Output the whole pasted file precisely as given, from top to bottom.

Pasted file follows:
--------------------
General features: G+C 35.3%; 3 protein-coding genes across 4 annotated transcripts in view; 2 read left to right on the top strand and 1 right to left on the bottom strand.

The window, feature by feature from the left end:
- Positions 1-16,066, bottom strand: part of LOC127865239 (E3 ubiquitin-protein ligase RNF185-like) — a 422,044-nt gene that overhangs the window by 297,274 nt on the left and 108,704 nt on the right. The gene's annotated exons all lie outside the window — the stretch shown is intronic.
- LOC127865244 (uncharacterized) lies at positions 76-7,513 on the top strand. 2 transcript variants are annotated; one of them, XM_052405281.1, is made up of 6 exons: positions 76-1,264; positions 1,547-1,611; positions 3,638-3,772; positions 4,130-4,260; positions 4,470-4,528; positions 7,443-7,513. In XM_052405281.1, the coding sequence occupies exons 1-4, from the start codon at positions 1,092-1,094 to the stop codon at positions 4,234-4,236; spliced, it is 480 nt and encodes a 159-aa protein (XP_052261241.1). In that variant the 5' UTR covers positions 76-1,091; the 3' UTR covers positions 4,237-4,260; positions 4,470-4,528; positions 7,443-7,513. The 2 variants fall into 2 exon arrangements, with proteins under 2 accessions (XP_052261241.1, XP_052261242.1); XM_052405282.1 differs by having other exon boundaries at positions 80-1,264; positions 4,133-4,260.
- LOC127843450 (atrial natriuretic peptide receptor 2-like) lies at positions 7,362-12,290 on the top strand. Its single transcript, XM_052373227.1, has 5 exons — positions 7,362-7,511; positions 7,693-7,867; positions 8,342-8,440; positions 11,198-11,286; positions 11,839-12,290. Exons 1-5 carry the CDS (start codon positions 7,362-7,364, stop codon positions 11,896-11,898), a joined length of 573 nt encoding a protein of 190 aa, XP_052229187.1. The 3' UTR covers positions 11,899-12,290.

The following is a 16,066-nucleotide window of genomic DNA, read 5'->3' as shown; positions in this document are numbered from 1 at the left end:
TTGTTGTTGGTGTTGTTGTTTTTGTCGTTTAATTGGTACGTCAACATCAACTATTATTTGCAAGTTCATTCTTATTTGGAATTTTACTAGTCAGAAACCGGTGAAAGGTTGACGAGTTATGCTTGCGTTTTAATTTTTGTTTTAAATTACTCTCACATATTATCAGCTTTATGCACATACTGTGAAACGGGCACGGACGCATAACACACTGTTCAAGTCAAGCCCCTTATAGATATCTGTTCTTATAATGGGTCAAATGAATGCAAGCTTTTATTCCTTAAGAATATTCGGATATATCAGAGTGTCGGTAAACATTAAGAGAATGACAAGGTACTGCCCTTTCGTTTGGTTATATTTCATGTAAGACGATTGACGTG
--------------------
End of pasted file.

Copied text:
General features: G+C 35.3%; 3 protein-coding genes across 4 annotated transcripts in view; 2 read left to right on the top strand and 1 right to left on the bottom strand.

The window, feature by feature from the left end:
- Positions 1-16,066, bottom strand: part of LOC127865239 (E3 ubiquitin-protein ligase RNF185-like) — a 422,044-nt gene that overhangs the window by 297,274 nt on the left and 108,704 nt on the right. The gene's annotated exons all lie outside the window — the stretch shown is intronic.
- LOC127865244 (uncharacterized) lies at positions 76-7,513 on the top strand. 2 transcript variants are annotated; one of them, XM_052405281.1, is made up of 6 exons: positions 76-1,264; positions 1,547-1,611; positions 3,638-3,772; positions 4,130-4,260; positions 4,470-4,528; positions 7,443-7,513. In XM_052405281.1, the coding sequence occupies exons 1-4, from the start codon at positions 1,092-1,094 to the stop codon at positions 4,234-4,236; spliced, it is 480 nt and encodes a 159-aa protein (XP_052261241.1). In that variant the 5' UTR covers positions 76-1,091; the 3' UTR covers positions 4,237-4,260; positions 4,470-4,528; positions 7,443-7,513. The 2 variants fall into 2 exon arrangements, with proteins under 2 accessions (XP_052261241.1, XP_052261242.1); XM_052405282.1 differs by having other exon boundaries at positions 80-1,264; positions 4,133-4,260.
- LOC127843450 (atrial natriuretic peptide receptor 2-like) lies at positions 7,362-12,290 on the top strand. Its single transcript, XM_052373227.1, has 5 exons — positions 7,362-7,511; positions 7,693-7,867; positions 8,342-8,440; positions 11,198-11,286; positions 11,839-12,290. Exons 1-5 carry the CDS (start codon positions 7,362-7,364, stop codon positions 11,896-11,898), a joined length of 573 nt encoding a protein of 190 aa, XP_052229187.1. The 3' UTR covers positions 11,899-12,290.

The following is a 16,066-nucleotide window of genomic DNA, read 5'->3' as shown; positions in this document are numbered from 1 at the left end:
TTGTTGTTGGTGTTGTTGTTTTTGTCGTTTAATTGGTACGTCAACATCAACTATTATTTGCAAGTTCATTCTTATTTGGAATTTTACTAGTCAGAAACCGGTGAAAGGTTGACGAGTTATGCTTGCGTTTTAATTTTTGTTTTAAATTACTCTCACATATTATCAGCTTTATGCACATACTGTGAAACGGGCACGGACGCATAACACACTGTTCAAGTCAAGCCCCTTATAGATATCTGTTCTTATAATGGGTCAAATGAATGCAAGCTTTTATTCCTTAAGAATATTCGGATATATCAGAGTGTCGGTAAACATTAAGAGAATGACAAGGTACTGCCCTTTCGTTTGGTTATATTTCATGTAAGACGATTGACGTG